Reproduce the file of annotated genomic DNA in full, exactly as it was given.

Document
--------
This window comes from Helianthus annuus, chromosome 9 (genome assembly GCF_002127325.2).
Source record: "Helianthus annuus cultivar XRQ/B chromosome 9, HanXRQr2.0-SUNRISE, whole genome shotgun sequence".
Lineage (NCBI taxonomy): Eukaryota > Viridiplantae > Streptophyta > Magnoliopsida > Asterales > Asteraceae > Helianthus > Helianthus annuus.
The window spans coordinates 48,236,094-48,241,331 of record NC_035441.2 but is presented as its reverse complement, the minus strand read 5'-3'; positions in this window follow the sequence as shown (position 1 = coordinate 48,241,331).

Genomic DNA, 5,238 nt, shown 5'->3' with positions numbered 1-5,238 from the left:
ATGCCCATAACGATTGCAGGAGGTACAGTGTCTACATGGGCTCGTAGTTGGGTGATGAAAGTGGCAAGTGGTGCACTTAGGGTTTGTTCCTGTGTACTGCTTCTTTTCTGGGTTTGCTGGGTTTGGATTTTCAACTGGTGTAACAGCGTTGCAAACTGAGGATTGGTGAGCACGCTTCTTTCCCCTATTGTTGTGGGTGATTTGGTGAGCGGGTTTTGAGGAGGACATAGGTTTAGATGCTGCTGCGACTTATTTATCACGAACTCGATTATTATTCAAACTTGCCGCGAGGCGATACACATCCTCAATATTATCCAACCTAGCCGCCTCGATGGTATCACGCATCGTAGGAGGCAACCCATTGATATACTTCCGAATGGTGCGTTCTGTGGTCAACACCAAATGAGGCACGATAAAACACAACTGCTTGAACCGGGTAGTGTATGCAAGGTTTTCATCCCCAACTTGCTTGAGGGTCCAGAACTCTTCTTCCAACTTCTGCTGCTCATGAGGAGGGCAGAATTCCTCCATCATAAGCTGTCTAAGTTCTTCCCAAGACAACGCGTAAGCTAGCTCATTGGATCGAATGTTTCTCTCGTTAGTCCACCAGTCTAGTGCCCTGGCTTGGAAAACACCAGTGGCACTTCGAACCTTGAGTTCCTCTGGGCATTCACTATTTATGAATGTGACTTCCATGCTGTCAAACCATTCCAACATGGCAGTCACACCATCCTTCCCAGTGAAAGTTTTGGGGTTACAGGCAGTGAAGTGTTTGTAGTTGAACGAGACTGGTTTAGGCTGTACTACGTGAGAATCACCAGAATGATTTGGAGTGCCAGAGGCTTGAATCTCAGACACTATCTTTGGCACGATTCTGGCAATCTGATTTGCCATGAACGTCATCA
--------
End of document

This window comes from Helianthus annuus, chromosome 9 (genome assembly GCF_002127325.2).
Source record: "Helianthus annuus cultivar XRQ/B chromosome 9, HanXRQr2.0-SUNRISE, whole genome shotgun sequence".
Lineage (NCBI taxonomy): Eukaryota > Viridiplantae > Streptophyta > Magnoliopsida > Asterales > Asteraceae > Helianthus > Helianthus annuus.
The window spans coordinates 48,236,094-48,241,331 of record NC_035441.2 but is presented as its reverse complement, the minus strand read 5'-3'; positions in this window follow the sequence as shown (position 1 = coordinate 48,241,331).

Genomic DNA, 5,238 nt, shown 5'->3' with positions numbered 1-5,238 from the left:
ATGCCCATAACGATTGCAGGAGGTACAGTGTCTACATGGGCTCGTAGTTGGGTGATGAAAGTGGCAAGTGGTGCACTTAGGGTTTGTTCCTGTGTACTGCTTCTTTTCTGGGTTTGCTGGGTTTGGATTTTCAACTGGTGTAACAGCGTTGCAAACTGAGGATTGGTGAGCACGCTTCTTTCCCCTATTGTTGTGGGTGATTTGGTGAGCGGGTTTTGAGGAGGACATAGGTTTAGATGCTGCTGCGACTTATTTATCACGAACTCGATTATTATTCAAACTTGCCGCGAGGCGATACACATCCTCAATATTATCCAACCTAGCCGCCTCGATGGTATCACGCATCGTAGGAGGCAACCCATTGATATACTTCCGAATGGTGCGTTCTGTGGTCAACACCAAATGAGGCACGATAAAACACAACTGCTTGAACCGGGTAGTGTATGCAAGGTTTTCATCCCCAACTTGCTTGAGGGTCCAGAACTCTTCTTCCAACTTCTGCTGCTCATGAGGAGGGCAGAATTCCTCCATCATAAGCTGTCTAAGTTCTTCCCAAGACAACGCGTAAGCTAGCTCATTGGATCGAATGTTTCTCTCGTTAGTCCACCAGTCTAGTGCCCTGGCTTGGAAAACACCAGTGGCACTTCGAACCTTGAGTTCCTCTGGGCATTCACTATTTATGAATGTGACTTCCATGCTGTCAAACCATTCCAACATGGCAGTCACACCATCCTTCCCAGTGAAAGTTTTGGGGTTACAGGCAGTGAAGTGTTTGTAGTTGAACGAGACTGGTTTAGGCTGTACTACGTGAGAATCACCAGAATGATTTGGAGTGCCAGAGGCTTGAATCTCAGACACTATCTTTGGCACGATTCTGGCAATCTGATTTGCCATGAACGTCATCA